Extracts from the Internet


Quark transformations

Decays of b-quarks into d-quarks and photons have been detected for the first time by the Belle collaboration at the KEKB, the electron-positron colliding beam accelerator at KEK laboratory in Tsukuba, Japan. Although predicted by the Standard Model of elementary particles, this type of decay possesses a very low probability because it is a two-step process, and the corresponding element of the Kobayashi-Maskawa matrix is very small. This is the reason why transitions of b to d and photon have not been observed in previous experiments. In the new experiment, electron beams collided with positron beams to produce B-mesons - particles consisting of a b-quark and an antiquark. Among approximately 390 million pairs of B and anti-B mesons collected with the Belle detector, 35 B-mesons decayed into ro or omega-mesons (containing u- and d-quarks) and accompanying photons. In another 30 events, B-mesons disintegrated into two K-mesons, also containing d-quarks. Since supersymmetry theory also predicts the considered decays, the new results are very important for the verification of theoretical models. Source: hep-ex/0506079

Weak interaction constant

A vacuum surrounding charges constitutes a polarizable medium in quantum field theory. Because the cloud of virtual particles and anti-particles produces shielding, the measured charge depends on the distance at which the measurement is made. While the decrease in electrical charge with distance has been examined experimentally, for weak neutral interactions similar studies have until recently been inaccessible because such interactions are short-range. The weak interaction constant has only been measured at distances on the order of 0.01 proton diameter from a charge. Now, the effect of shielding on the weak interaction coupling constant has been detected for the first time at the E158 experiment at the Stanford Linear Accelerator Center (SLAC). The study was made over an enormous scale of length on the order of 10 proton diameters - the range where the coupling constant is half that for small distances. The SLAC team examined the way in which a high-energy beam of polarized electrons was scattered from electrons in a cryogenic liquid-hydrogen target. Whereas for most electrons scattering is purely electromagnetic - by exchanging a photon - a small part of them are scattered via the exchange of W-bosons. The violation of parity in the weak interactions involved in the scattering of oppositely polarized electrons (Moller scattering) gave rise to a weak asymmetry, from whose measured value the weak mixing angle (a parameter in the Standard Model) was calculated. The observation with over 6 sigma significance of the distance dependence of the weak mixing angle indicated that the coupling constant decreases with distance. This falloff in the weak force - the effect caused by the vacuum polarization - is additional to the decrease due to the large mass of the Z- and W-bosons serving as weak interaction carriers. The SLAC results over longer distances between weak-interacting electrons are in exact agreement with the prediction of the Standard Model and put tight confines on possible corrections to it. Source: hep-ex/0504049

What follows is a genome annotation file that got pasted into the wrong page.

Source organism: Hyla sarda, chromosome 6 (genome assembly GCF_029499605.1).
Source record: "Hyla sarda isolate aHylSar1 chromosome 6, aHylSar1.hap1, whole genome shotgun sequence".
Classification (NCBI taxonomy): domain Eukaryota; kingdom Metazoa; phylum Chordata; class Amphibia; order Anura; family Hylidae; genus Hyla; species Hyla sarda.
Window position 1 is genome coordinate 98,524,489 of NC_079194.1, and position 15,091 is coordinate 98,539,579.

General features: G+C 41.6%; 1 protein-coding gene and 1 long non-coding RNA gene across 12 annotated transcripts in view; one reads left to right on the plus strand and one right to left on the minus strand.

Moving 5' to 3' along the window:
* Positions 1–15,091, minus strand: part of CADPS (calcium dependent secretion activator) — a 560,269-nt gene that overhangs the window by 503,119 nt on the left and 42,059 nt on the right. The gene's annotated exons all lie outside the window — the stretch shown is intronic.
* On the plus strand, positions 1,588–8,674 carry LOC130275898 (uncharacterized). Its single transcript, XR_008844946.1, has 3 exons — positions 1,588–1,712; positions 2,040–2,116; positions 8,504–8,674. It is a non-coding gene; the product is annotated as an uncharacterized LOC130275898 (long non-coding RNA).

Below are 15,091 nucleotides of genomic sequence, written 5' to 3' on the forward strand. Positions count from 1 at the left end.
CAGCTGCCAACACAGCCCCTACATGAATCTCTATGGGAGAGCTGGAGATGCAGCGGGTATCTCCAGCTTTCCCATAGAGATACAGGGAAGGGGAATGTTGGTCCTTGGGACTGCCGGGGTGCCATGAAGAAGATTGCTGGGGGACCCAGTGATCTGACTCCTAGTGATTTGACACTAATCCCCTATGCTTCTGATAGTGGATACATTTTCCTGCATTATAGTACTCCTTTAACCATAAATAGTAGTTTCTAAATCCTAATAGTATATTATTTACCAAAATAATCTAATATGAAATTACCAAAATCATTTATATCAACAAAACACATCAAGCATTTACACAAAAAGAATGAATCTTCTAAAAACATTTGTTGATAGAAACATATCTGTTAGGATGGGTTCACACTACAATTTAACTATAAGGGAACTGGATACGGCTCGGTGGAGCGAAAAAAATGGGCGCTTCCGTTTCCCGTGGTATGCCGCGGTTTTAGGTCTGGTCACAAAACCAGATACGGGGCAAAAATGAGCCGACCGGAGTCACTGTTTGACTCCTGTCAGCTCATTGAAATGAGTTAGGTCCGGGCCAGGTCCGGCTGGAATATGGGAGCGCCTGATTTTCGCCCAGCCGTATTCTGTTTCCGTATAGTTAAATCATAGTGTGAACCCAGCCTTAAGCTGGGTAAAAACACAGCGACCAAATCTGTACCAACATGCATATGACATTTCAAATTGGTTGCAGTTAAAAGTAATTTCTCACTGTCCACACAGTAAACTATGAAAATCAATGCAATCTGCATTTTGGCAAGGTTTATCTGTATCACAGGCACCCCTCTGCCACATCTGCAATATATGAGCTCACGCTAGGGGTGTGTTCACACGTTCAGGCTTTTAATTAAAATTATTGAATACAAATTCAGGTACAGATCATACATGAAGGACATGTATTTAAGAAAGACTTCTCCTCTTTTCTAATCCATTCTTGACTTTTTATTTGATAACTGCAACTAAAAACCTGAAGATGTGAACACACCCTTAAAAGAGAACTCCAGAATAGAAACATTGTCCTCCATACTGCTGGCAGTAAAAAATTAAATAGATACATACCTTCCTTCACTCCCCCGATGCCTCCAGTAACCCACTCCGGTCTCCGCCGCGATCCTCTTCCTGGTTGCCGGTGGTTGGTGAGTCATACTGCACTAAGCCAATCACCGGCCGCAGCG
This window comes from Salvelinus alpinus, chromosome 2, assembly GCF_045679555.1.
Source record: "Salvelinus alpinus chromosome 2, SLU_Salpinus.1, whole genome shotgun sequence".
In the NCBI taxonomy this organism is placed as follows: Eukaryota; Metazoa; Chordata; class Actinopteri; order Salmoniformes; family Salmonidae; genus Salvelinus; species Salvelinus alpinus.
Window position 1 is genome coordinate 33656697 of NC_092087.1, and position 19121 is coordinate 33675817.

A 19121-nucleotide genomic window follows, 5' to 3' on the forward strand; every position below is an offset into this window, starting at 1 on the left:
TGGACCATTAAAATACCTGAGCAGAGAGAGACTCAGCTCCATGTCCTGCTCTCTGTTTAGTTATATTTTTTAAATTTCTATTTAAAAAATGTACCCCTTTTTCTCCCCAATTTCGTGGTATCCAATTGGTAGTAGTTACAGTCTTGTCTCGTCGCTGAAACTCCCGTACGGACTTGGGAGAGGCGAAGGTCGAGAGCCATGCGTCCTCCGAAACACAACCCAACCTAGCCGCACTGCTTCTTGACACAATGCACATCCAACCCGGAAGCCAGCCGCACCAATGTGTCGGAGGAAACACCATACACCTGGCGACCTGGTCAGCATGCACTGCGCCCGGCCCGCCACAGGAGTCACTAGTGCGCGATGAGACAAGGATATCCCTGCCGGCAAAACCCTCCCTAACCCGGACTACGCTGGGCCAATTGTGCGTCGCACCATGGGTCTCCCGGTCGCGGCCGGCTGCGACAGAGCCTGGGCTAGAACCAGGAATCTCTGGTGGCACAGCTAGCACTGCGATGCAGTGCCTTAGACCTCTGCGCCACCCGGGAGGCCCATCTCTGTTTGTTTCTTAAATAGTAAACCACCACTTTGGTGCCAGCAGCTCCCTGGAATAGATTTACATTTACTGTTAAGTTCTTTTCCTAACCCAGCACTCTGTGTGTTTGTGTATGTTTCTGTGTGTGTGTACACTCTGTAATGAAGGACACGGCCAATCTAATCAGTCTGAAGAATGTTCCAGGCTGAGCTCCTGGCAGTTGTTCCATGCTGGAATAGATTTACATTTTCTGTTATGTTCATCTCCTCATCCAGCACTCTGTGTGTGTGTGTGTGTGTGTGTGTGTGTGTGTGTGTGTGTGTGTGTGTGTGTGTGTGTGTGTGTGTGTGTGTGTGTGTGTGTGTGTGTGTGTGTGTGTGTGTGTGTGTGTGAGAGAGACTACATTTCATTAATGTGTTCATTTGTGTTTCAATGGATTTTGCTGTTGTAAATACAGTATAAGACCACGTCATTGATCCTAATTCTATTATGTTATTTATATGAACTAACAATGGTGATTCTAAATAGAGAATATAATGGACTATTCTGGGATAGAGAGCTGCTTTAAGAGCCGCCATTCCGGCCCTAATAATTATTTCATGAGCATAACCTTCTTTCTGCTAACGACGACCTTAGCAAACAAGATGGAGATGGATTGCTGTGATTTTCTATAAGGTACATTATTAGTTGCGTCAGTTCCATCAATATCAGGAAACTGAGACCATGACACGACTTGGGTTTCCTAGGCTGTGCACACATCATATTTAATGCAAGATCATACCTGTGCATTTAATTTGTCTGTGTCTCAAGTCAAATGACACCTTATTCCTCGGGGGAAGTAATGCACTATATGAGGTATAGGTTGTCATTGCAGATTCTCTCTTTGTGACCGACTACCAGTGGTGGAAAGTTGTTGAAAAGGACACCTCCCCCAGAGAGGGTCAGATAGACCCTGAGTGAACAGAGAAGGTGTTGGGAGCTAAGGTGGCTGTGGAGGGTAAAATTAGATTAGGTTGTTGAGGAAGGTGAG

Turbulence of superfluid liquid